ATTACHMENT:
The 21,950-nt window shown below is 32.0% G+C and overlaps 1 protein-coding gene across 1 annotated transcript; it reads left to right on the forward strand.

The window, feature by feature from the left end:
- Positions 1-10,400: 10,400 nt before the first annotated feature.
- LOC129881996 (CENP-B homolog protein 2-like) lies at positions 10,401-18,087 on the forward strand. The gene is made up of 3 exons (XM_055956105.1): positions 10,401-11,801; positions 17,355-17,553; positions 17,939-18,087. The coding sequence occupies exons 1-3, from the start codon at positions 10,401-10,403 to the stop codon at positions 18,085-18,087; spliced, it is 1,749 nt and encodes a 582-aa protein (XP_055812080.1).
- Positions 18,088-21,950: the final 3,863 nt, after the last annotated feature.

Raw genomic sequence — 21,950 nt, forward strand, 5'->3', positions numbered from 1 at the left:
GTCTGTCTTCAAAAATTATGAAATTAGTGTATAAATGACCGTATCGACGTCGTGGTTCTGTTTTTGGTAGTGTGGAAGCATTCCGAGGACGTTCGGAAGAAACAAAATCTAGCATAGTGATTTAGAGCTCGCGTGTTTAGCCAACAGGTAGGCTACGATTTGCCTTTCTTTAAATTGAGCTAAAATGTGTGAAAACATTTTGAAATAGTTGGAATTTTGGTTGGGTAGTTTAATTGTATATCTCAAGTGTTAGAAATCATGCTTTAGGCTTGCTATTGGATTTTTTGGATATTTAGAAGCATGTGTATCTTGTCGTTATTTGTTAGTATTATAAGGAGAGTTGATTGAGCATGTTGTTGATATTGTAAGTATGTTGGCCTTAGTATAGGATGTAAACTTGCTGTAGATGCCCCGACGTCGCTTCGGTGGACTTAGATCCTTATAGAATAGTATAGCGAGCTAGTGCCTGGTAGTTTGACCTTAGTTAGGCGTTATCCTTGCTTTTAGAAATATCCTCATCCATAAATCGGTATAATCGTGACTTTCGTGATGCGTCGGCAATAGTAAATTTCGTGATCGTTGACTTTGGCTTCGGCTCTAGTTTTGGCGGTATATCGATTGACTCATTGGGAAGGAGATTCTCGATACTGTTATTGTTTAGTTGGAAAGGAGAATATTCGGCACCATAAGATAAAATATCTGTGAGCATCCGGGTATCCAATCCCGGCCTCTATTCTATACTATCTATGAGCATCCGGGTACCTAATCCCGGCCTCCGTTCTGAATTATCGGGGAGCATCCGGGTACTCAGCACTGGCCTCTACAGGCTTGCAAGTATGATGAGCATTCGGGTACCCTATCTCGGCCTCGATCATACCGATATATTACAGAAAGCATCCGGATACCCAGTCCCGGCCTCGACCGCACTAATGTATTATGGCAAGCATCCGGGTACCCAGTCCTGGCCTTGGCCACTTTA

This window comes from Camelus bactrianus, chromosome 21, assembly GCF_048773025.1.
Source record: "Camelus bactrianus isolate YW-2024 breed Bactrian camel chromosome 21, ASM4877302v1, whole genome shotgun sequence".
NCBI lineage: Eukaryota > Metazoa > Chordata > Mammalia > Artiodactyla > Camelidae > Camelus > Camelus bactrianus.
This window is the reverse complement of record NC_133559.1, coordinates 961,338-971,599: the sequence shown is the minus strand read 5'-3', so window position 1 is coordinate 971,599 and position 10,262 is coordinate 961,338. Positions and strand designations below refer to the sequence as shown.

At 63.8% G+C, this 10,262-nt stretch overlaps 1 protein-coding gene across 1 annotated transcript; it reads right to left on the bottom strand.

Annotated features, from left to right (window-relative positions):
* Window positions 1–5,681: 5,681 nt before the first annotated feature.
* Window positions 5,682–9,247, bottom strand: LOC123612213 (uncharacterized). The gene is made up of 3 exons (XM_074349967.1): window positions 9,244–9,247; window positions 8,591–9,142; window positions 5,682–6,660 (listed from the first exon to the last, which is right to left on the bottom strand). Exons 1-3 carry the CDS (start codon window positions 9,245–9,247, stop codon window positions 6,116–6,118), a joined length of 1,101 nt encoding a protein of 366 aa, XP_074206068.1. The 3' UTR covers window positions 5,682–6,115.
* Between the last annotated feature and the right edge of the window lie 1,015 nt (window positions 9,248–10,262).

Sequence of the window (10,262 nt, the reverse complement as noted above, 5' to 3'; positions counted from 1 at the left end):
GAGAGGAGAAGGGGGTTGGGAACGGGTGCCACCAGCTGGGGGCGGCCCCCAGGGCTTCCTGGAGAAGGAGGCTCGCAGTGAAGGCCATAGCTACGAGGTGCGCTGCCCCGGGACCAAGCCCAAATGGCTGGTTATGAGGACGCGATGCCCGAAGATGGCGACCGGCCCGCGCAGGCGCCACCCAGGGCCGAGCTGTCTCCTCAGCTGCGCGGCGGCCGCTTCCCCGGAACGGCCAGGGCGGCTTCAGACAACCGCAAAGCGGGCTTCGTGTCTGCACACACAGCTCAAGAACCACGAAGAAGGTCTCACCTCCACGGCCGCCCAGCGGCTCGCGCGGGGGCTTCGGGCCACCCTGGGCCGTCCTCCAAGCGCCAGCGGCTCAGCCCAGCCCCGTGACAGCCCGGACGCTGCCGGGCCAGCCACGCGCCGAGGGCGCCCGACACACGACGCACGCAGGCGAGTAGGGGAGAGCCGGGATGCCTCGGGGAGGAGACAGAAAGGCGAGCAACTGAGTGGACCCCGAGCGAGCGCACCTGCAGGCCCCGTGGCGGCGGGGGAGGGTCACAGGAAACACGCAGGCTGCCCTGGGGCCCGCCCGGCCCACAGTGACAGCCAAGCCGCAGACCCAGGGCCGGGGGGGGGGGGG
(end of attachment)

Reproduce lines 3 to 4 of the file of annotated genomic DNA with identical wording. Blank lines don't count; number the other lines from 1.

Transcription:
- Positions 1-10,400: 10,400 nt before the first annotated feature.
- LOC129881996 (CENP-B homolog protein 2-like) lies at positions 10,401-18,087 on the forward strand. The gene is made up of 3 exons (XM_055956105.1): positions 10,401-11,801; positions 17,355-17,553; positions 17,939-18,087. The coding sequence occupies exons 1-3, from the start codon at positions 10,401-10,403 to the stop codon at positions 18,085-18,087; spliced, it is 1,749 nt and encodes a 582-aa protein (XP_055812080.1).